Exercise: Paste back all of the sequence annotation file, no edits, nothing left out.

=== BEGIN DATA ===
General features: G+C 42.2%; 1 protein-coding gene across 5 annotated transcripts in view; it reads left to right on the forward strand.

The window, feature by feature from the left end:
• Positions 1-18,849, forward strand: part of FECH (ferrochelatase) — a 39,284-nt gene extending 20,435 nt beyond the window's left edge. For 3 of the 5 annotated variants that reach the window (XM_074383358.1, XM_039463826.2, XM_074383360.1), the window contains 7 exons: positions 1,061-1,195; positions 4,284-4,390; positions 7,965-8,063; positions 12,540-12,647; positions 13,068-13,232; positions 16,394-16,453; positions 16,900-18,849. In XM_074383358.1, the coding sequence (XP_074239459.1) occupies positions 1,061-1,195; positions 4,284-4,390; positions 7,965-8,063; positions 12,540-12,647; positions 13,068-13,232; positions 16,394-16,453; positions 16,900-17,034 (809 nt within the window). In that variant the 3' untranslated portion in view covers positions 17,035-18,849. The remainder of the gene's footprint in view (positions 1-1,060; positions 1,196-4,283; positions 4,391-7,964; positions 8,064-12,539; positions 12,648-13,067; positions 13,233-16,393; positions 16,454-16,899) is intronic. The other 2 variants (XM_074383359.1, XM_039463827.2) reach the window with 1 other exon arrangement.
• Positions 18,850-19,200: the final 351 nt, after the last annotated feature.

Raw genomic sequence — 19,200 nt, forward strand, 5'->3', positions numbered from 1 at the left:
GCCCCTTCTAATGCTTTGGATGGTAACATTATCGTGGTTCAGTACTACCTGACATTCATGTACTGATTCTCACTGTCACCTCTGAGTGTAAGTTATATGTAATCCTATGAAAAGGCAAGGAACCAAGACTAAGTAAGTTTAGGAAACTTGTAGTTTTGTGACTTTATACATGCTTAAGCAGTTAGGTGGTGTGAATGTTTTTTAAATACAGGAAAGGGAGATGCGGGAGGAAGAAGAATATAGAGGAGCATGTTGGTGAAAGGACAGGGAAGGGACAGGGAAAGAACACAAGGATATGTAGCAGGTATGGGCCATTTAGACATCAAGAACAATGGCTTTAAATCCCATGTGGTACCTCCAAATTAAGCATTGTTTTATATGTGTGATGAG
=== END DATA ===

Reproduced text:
General features: G+C 42.2%; 1 protein-coding gene across 5 annotated transcripts in view; it reads left to right on the forward strand.

The window, feature by feature from the left end:
• Positions 1-18,849, forward strand: part of FECH (ferrochelatase) — a 39,284-nt gene extending 20,435 nt beyond the window's left edge. For 3 of the 5 annotated variants that reach the window (XM_074383358.1, XM_039463826.2, XM_074383360.1), the window contains 7 exons: positions 1,061-1,195; positions 4,284-4,390; positions 7,965-8,063; positions 12,540-12,647; positions 13,068-13,232; positions 16,394-16,453; positions 16,900-18,849. In XM_074383358.1, the coding sequence (XP_074239459.1) occupies positions 1,061-1,195; positions 4,284-4,390; positions 7,965-8,063; positions 12,540-12,647; positions 13,068-13,232; positions 16,394-16,453; positions 16,900-17,034 (809 nt within the window). In that variant the 3' untranslated portion in view covers positions 17,035-18,849. The remainder of the gene's footprint in view (positions 1-1,060; positions 1,196-4,283; positions 4,391-7,964; positions 8,064-12,539; positions 12,648-13,067; positions 13,233-16,393; positions 16,454-16,899) is intronic. The other 2 variants (XM_074383359.1, XM_039463827.2) reach the window with 1 other exon arrangement.
• Positions 18,850-19,200: the final 351 nt, after the last annotated feature.

Raw genomic sequence — 19,200 nt, forward strand, 5'->3', positions numbered from 1 at the left:
GCCCCTTCTAATGCTTTGGATGGTAACATTATCGTGGTTCAGTACTACCTGACATTCATGTACTGATTCTCACTGTCACCTCTGAGTGTAAGTTATATGTAATCCTATGAAAAGGCAAGGAACCAAGACTAAGTAAGTTTAGGAAACTTGTAGTTTTGTGACTTTATACATGCTTAAGCAGTTAGGTGGTGTGAATGTTTTTTAAATACAGGAAAGGGAGATGCGGGAGGAAGAAGAATATAGAGGAGCATGTTGGTGAAAGGACAGGGAAGGGACAGGGAAAGAACACAAGGATATGTAGCAGGTATGGGCCATTTAGACATCAAGAACAATGGCTTTAAATCCCATGTGGTACCTCCAAATTAAGCATTGTTTTATATGTGTGATGAG